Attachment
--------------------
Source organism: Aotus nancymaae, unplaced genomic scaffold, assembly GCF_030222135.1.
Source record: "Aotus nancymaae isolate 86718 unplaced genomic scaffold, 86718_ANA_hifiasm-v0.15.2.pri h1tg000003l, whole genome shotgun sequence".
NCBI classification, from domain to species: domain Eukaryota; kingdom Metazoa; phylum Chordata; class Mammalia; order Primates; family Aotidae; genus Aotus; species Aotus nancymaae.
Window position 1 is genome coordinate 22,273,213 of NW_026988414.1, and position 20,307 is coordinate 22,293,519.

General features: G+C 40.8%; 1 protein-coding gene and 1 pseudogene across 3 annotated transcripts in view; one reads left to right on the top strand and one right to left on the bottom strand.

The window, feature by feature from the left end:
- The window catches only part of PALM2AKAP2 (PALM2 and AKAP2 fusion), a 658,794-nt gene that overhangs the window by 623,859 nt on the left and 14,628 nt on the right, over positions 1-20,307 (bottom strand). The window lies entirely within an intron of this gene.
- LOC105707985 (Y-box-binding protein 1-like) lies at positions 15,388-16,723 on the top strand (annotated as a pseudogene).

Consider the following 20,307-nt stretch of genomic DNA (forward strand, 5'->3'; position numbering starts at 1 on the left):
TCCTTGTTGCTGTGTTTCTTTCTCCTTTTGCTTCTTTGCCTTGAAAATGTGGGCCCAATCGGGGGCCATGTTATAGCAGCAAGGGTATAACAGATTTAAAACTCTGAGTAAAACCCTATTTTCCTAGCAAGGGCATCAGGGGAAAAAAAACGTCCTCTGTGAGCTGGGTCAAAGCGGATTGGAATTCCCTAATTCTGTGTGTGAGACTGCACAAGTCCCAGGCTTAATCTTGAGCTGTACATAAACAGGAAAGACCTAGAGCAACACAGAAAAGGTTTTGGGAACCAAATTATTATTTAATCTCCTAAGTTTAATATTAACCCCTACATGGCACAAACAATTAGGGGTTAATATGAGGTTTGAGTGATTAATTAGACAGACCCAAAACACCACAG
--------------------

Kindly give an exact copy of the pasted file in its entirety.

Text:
Source organism: Aotus nancymaae, unplaced genomic scaffold, assembly GCF_030222135.1.
Source record: "Aotus nancymaae isolate 86718 unplaced genomic scaffold, 86718_ANA_hifiasm-v0.15.2.pri h1tg000003l, whole genome shotgun sequence".
NCBI classification, from domain to species: domain Eukaryota; kingdom Metazoa; phylum Chordata; class Mammalia; order Primates; family Aotidae; genus Aotus; species Aotus nancymaae.
Window position 1 is genome coordinate 22,273,213 of NW_026988414.1, and position 20,307 is coordinate 22,293,519.

General features: G+C 40.8%; 1 protein-coding gene and 1 pseudogene across 3 annotated transcripts in view; one reads left to right on the top strand and one right to left on the bottom strand.

The window, feature by feature from the left end:
- The window catches only part of PALM2AKAP2 (PALM2 and AKAP2 fusion), a 658,794-nt gene that overhangs the window by 623,859 nt on the left and 14,628 nt on the right, over positions 1-20,307 (bottom strand). The window lies entirely within an intron of this gene.
- LOC105707985 (Y-box-binding protein 1-like) lies at positions 15,388-16,723 on the top strand (annotated as a pseudogene).

Consider the following 20,307-nt stretch of genomic DNA (forward strand, 5'->3'; position numbering starts at 1 on the left):
TCCTTGTTGCTGTGTTTCTTTCTCCTTTTGCTTCTTTGCCTTGAAAATGTGGGCCCAATCGGGGGCCATGTTATAGCAGCAAGGGTATAACAGATTTAAAACTCTGAGTAAAACCCTATTTTCCTAGCAAGGGCATCAGGGGAAAAAAAACGTCCTCTGTGAGCTGGGTCAAAGCGGATTGGAATTCCCTAATTCTGTGTGTGAGACTGCACAAGTCCCAGGCTTAATCTTGAGCTGTACATAAACAGGAAAGACCTAGAGCAACACAGAAAAGGTTTTGGGAACCAAATTATTATTTAATCTCCTAAGTTTAATATTAACCCCTACATGGCACAAACAATTAGGGGTTAATATGAGGTTTGAGTGATTAATTAGACAGACCCAAAACACCACAG